At the time of the ﬁrst survey's launch in May, these urban centers were grappling with the ﬁrst few weeks of lockdown. New York was an epicenter of viral spread. San Francisco was one of the first cities in the United States to shut down, while Greater London had imposed lockdown restrictions more slowly. Singapore had just entered lockdown, and — having navigated the 2003 SARS outbreak — had previous experience with a similar public health crisis. The second survey, conducted in August, returned to those same cities as lockdown restrictions eased and much of the world had taken cautious steps to reopen businesses, workplaces, and schools.
The pandemic is straining people’s relationships with their cities. Roughly two-thirds of urban residents who want to relocate say that the public health crisis has made them more likely to move.
As the pandemic continues, urban residents are navigating conflicts related to social unrest, racial justice, and climate change. Furthermore, stark disparities in experience for minority communities are becoming increasingly clear. This briefing takes a closer look at the impact the public health crisis has had on city dwellers. Our data reveals how people’s experiences are changing over time and what cities might do to become more resilient and responsive to evolving needs.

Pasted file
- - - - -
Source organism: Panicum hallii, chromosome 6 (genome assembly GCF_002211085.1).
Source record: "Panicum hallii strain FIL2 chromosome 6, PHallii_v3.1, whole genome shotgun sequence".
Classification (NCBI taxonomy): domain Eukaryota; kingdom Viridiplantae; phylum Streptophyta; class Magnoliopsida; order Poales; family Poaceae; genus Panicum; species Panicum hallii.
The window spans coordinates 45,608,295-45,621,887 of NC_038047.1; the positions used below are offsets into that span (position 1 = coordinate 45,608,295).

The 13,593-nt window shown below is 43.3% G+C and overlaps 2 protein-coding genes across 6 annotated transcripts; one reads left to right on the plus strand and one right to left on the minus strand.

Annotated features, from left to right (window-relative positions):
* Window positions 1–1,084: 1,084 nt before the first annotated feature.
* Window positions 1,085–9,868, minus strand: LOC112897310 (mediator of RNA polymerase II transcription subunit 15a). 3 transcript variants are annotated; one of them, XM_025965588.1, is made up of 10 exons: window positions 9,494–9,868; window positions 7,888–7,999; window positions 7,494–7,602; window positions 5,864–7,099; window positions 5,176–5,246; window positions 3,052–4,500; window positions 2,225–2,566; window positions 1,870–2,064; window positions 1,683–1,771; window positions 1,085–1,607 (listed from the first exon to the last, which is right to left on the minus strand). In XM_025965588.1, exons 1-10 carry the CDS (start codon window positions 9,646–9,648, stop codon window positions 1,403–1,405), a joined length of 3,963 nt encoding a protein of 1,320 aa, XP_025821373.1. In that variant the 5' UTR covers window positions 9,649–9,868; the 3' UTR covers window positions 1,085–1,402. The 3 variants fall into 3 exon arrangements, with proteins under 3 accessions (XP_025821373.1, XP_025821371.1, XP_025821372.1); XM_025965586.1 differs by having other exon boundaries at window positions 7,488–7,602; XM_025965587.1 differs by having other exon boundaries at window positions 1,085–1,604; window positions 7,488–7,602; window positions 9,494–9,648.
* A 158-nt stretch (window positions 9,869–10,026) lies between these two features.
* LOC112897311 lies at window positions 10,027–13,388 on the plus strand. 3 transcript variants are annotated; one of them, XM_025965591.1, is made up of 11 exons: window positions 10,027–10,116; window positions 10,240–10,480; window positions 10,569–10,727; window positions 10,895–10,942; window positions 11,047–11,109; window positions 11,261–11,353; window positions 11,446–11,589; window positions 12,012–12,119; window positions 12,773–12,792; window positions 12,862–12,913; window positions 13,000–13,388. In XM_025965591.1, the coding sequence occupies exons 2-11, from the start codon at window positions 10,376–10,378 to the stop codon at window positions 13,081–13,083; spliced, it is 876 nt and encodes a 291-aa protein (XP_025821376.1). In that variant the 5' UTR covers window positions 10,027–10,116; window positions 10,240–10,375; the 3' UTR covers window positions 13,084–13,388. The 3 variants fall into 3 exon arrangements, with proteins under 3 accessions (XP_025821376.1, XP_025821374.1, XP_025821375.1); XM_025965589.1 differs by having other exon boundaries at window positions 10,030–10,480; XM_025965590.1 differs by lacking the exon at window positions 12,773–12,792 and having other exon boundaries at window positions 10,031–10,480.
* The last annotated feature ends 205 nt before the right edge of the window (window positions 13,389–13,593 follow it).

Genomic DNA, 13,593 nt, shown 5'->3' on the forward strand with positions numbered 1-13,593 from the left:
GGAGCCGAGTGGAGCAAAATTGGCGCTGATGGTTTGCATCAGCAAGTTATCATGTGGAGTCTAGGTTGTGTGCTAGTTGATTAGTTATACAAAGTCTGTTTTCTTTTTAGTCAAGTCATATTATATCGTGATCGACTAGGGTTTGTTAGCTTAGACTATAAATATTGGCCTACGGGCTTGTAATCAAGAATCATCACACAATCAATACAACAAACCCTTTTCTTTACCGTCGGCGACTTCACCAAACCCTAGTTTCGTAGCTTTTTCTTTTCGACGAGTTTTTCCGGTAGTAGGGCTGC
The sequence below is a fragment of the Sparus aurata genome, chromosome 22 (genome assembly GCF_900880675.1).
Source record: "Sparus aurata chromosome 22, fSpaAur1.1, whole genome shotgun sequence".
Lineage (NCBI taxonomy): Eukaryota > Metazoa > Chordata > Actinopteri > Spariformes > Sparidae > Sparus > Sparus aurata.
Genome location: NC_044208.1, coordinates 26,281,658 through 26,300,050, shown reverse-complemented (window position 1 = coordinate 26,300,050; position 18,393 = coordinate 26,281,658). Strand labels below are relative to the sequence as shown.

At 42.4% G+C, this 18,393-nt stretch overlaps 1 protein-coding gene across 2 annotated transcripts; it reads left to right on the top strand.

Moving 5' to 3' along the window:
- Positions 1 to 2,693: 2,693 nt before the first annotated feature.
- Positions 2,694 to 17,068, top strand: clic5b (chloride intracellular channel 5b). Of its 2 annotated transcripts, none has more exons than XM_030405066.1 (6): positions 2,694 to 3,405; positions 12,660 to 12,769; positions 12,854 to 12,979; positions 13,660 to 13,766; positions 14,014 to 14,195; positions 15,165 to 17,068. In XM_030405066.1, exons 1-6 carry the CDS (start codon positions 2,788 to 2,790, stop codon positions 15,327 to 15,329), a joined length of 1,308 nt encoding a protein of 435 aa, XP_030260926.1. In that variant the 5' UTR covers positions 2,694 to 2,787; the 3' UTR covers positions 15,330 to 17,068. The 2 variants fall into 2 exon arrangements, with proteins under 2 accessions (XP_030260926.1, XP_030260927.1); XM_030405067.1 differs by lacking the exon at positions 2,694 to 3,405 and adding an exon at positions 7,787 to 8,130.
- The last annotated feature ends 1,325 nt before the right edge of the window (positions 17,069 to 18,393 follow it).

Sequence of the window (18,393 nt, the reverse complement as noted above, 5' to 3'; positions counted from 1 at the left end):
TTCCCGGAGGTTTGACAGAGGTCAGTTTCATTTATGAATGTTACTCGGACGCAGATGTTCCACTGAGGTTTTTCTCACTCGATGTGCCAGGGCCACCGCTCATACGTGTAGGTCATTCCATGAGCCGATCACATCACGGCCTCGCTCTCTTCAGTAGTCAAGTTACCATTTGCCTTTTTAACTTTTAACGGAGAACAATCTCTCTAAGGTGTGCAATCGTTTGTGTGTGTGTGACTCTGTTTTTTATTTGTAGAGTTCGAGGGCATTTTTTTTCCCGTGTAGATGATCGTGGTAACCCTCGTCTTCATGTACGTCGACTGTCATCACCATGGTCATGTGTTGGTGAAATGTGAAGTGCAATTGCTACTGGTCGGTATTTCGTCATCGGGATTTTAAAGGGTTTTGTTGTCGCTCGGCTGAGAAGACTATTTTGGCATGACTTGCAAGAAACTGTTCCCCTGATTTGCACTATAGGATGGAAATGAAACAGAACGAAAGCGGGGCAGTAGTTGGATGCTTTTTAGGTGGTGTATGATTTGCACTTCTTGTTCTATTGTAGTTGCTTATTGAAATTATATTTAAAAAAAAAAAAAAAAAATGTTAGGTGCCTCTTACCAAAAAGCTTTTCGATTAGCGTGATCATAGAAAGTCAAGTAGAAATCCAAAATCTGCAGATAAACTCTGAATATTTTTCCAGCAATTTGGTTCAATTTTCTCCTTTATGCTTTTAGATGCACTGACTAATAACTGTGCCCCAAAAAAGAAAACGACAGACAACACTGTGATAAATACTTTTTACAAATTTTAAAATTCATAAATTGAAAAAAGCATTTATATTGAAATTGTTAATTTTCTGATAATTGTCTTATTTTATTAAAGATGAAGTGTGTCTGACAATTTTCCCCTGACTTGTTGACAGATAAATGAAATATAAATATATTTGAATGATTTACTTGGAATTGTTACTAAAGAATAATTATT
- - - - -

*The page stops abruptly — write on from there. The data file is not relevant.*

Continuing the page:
People don’t want to abandon urban life entirely — over one-third of respondents want to move to a diﬀerent city.
There likely won't be a sudden mass exodus out of cities. Most respondents looking to move project a relocation timeline of over a year. Nearly half of respondents in New York and San Francisco want to move to cities of some kind, while 60% of Singapore respondents plan to move to other urban areas. Londoners are the only exception — more than one-third will look to move to rural areas, and half have no intentions of returning to the city once the pandemic ends. When asked if urban residents contemplated moving before the pandemic hit, over half of respondents in all cities had already considered it.
Addressing peoples’ perceptions of safety, and what activities they are most comfortable resuming as a result, will make the diﬀerence in how fast cities are able to recover.
The behaviors that urban residents planned to avoid showed very little variation between May and August. In three out of the four cities we surveyed, avoiding large public gatherings, such as concerts, theater performances, and conventions, was the largest area of concern. Residents also report hesitation about traveling via airplane. Finally, in all cities except Singapore, people don't feel comfortable using mass transit as restrictions lift.
City Pulse Survey 2020 Methodology
This anonymous, panel-based survey of 2,000 urbanites was conducted online twice — from April 30 to May 15, 2020, and again from August 7 to August 20, 2020. Respondents were required to be residents of the metropolitan areas of New York City, San Francisco, Greater London, or Singapore and to have lived there prior to the COVID-19 pandemic. Participants are demographically diverse by gender, age, income, and education level.
The City Pulse Survey 2020 takes a closer look at the impact the public health crisis has had on city dwellers. Our data reveals how people’s experiences are changing over time and what cities might do to become more resilient and responsive to evolving needs.